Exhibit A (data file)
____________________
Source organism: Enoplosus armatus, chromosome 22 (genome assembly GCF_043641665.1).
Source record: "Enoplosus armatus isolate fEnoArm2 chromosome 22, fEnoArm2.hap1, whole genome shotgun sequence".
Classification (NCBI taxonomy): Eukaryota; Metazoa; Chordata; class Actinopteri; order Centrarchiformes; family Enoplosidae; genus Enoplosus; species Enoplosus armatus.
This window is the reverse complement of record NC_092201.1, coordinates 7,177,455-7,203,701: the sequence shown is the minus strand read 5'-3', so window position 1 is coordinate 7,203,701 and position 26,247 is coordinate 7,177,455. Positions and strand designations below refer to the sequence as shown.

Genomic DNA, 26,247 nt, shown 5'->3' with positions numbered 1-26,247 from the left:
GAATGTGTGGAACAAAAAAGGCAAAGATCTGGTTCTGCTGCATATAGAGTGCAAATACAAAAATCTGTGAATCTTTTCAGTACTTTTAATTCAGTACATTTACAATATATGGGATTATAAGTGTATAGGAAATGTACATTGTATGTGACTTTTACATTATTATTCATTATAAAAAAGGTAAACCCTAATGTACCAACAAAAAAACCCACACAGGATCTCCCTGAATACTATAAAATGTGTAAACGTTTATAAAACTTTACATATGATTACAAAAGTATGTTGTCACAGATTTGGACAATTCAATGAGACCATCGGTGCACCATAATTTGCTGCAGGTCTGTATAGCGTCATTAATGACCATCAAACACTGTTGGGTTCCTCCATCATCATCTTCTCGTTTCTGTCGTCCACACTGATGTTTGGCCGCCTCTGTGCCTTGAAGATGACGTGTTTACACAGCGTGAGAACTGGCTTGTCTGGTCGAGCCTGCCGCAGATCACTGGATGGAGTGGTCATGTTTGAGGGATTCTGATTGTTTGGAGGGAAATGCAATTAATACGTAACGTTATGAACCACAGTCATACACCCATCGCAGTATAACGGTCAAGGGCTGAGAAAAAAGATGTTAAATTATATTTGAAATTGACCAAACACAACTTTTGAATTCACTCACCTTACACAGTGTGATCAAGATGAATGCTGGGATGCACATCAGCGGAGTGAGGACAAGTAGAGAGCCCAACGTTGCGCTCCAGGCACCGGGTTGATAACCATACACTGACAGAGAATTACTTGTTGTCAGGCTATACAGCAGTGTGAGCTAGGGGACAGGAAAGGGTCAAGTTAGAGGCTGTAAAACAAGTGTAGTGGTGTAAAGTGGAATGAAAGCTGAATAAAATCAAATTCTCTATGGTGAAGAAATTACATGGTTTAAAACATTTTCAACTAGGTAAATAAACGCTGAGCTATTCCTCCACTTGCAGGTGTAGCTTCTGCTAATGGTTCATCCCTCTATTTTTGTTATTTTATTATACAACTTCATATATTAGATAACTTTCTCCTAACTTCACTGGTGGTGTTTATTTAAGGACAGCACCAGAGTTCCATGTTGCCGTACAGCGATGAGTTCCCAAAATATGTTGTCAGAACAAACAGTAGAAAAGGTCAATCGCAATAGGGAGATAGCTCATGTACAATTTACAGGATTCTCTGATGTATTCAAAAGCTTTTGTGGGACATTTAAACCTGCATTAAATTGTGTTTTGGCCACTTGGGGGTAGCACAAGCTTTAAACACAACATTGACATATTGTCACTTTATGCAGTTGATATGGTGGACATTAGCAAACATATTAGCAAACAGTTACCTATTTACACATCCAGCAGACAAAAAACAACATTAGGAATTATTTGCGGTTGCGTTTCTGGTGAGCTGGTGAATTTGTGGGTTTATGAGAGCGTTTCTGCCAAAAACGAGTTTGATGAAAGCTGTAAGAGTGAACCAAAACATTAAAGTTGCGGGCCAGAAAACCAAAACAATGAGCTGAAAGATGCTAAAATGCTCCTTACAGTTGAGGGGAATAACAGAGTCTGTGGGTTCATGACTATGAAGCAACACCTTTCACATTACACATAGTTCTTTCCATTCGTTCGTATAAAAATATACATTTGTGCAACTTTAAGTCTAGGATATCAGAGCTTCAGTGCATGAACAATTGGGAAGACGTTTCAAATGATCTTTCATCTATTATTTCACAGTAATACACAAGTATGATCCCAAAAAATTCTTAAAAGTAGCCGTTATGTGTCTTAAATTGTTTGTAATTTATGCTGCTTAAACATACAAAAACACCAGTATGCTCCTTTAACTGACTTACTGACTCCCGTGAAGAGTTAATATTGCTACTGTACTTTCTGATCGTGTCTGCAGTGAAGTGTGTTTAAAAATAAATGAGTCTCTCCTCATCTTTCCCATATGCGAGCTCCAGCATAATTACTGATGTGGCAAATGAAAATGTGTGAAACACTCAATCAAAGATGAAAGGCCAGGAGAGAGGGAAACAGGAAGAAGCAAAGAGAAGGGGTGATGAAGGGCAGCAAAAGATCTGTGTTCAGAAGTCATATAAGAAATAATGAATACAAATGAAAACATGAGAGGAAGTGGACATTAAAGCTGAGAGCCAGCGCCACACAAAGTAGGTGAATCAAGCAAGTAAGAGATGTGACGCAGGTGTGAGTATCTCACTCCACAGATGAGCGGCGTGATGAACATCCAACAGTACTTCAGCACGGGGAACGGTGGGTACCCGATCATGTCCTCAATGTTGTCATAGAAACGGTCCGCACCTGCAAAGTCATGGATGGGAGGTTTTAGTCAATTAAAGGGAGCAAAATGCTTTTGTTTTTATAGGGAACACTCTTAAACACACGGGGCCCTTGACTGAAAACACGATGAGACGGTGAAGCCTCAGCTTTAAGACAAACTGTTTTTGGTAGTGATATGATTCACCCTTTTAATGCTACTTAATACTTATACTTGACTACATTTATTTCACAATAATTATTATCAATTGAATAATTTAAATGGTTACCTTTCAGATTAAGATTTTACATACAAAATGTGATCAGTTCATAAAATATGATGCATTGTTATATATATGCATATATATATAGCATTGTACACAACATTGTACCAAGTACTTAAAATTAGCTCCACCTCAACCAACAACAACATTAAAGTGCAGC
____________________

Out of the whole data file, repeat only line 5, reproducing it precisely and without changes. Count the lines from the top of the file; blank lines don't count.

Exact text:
Genomic DNA, 26,247 nt, shown 5'->3' with positions numbered 1-26,247 from the left: